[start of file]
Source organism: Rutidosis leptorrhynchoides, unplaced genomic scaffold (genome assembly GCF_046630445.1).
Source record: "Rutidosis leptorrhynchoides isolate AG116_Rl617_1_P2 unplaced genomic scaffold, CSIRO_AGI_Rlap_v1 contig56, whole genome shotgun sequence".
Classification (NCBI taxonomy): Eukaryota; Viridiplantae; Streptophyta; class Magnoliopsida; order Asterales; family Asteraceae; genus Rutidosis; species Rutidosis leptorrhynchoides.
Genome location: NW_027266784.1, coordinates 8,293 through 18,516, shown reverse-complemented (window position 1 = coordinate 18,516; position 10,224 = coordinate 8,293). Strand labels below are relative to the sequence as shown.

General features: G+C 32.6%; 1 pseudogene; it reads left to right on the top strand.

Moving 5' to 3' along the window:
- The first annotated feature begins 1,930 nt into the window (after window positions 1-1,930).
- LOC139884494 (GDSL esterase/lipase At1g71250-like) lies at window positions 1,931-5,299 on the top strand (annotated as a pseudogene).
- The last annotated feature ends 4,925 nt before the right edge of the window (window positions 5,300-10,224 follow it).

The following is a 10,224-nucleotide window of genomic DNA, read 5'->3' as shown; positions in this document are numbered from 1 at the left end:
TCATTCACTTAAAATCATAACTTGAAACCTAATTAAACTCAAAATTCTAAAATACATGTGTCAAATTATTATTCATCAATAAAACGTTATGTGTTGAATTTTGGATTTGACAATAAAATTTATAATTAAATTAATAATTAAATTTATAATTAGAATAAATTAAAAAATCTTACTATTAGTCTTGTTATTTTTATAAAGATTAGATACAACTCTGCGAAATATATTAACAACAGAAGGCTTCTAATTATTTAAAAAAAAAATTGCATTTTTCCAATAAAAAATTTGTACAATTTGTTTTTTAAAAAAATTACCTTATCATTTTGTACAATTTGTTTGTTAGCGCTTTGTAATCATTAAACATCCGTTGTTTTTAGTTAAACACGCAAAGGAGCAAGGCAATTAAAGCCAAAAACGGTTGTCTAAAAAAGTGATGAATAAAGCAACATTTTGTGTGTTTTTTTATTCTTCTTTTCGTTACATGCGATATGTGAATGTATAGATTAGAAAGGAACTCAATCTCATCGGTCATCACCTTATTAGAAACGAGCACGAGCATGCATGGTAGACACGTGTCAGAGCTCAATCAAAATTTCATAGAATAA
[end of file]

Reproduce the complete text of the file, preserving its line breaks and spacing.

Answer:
Source organism: Rutidosis leptorrhynchoides, unplaced genomic scaffold (genome assembly GCF_046630445.1).
Source record: "Rutidosis leptorrhynchoides isolate AG116_Rl617_1_P2 unplaced genomic scaffold, CSIRO_AGI_Rlap_v1 contig56, whole genome shotgun sequence".
Classification (NCBI taxonomy): Eukaryota; Viridiplantae; Streptophyta; class Magnoliopsida; order Asterales; family Asteraceae; genus Rutidosis; species Rutidosis leptorrhynchoides.
Genome location: NW_027266784.1, coordinates 8,293 through 18,516, shown reverse-complemented (window position 1 = coordinate 18,516; position 10,224 = coordinate 8,293). Strand labels below are relative to the sequence as shown.

General features: G+C 32.6%; 1 pseudogene; it reads left to right on the top strand.

Moving 5' to 3' along the window:
- The first annotated feature begins 1,930 nt into the window (after window positions 1-1,930).
- LOC139884494 (GDSL esterase/lipase At1g71250-like) lies at window positions 1,931-5,299 on the top strand (annotated as a pseudogene).
- The last annotated feature ends 4,925 nt before the right edge of the window (window positions 5,300-10,224 follow it).

The following is a 10,224-nucleotide window of genomic DNA, read 5'->3' as shown; positions in this document are numbered from 1 at the left end:
TCATTCACTTAAAATCATAACTTGAAACCTAATTAAACTCAAAATTCTAAAATACATGTGTCAAATTATTATTCATCAATAAAACGTTATGTGTTGAATTTTGGATTTGACAATAAAATTTATAATTAAATTAATAATTAAATTTATAATTAGAATAAATTAAAAAATCTTACTATTAGTCTTGTTATTTTTATAAAGATTAGATACAACTCTGCGAAATATATTAACAACAGAAGGCTTCTAATTATTTAAAAAAAAAATTGCATTTTTCCAATAAAAAATTTGTACAATTTGTTTTTTAAAAAAATTACCTTATCATTTTGTACAATTTGTTTGTTAGCGCTTTGTAATCATTAAACATCCGTTGTTTTTAGTTAAACACGCAAAGGAGCAAGGCAATTAAAGCCAAAAACGGTTGTCTAAAAAAGTGATGAATAAAGCAACATTTTGTGTGTTTTTTTATTCTTCTTTTCGTTACATGCGATATGTGAATGTATAGATTAGAAAGGAACTCAATCTCATCGGTCATCACCTTATTAGAAACGAGCACGAGCATGCATGGTAGACACGTGTCAGAGCTCAATCAAAATTTCATAGAATAA